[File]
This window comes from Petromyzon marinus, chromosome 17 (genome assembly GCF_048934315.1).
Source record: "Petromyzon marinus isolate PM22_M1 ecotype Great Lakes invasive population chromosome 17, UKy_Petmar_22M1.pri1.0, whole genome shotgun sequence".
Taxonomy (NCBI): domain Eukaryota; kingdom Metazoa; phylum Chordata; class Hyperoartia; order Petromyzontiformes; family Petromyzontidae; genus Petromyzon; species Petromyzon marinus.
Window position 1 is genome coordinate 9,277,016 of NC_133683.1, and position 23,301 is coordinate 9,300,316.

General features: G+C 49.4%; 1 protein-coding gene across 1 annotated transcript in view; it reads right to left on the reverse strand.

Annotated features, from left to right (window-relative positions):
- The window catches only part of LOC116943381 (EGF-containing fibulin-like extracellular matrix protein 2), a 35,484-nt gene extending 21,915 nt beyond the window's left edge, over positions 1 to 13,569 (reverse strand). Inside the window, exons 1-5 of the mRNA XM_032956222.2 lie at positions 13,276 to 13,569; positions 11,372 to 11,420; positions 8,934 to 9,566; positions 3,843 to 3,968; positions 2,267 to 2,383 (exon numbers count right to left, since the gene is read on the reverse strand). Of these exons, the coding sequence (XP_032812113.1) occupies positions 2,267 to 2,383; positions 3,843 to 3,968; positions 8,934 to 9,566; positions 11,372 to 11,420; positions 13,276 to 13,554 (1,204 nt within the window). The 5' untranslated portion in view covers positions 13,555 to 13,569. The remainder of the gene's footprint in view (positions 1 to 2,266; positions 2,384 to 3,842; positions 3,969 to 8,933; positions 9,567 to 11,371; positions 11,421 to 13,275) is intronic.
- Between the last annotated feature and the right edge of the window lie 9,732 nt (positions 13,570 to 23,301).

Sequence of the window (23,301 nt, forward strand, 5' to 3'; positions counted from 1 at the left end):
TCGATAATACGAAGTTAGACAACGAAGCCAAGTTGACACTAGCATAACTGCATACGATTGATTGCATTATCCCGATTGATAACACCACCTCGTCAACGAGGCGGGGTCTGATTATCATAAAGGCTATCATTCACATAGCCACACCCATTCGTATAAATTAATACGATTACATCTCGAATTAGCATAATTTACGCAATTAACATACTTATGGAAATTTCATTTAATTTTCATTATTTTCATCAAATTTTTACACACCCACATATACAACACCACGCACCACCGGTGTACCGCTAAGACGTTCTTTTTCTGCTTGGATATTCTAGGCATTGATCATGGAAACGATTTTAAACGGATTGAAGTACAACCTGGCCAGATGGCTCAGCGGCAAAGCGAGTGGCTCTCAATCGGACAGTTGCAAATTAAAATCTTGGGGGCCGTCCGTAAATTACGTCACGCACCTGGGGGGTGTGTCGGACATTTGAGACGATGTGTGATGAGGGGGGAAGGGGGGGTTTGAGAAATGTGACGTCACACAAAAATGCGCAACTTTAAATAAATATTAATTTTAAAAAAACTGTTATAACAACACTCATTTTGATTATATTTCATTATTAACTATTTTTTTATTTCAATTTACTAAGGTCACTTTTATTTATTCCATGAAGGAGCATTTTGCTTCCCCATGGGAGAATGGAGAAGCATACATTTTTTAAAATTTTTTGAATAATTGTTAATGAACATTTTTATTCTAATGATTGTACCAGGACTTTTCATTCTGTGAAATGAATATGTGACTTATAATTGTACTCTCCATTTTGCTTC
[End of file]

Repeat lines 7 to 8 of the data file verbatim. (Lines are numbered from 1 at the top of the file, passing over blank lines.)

- The window catches only part of LOC116943381 (EGF-containing fibulin-like extracellular matrix protein 2), a 35,484-nt gene extending 21,915 nt beyond the window's left edge, over positions 1 to 13,569 (reverse strand). Inside the window, exons 1-5 of the mRNA XM_032956222.2 lie at positions 13,276 to 13,569; positions 11,372 to 11,420; positions 8,934 to 9,566; positions 3,843 to 3,968; positions 2,267 to 2,383 (exon numbers count right to left, since the gene is read on the reverse strand). Of these exons, the coding sequence (XP_032812113.1) occupies positions 2,267 to 2,383; positions 3,843 to 3,968; positions 8,934 to 9,566; positions 11,372 to 11,420; positions 13,276 to 13,554 (1,204 nt within the window). The 5' untranslated portion in view covers positions 13,555 to 13,569. The remainder of the gene's footprint in view (positions 1 to 2,266; positions 2,384 to 3,842; positions 3,969 to 8,933; positions 9,567 to 11,371; positions 11,421 to 13,275) is intronic.
- Between the last annotated feature and the right edge of the window lie 9,732 nt (positions 13,570 to 23,301).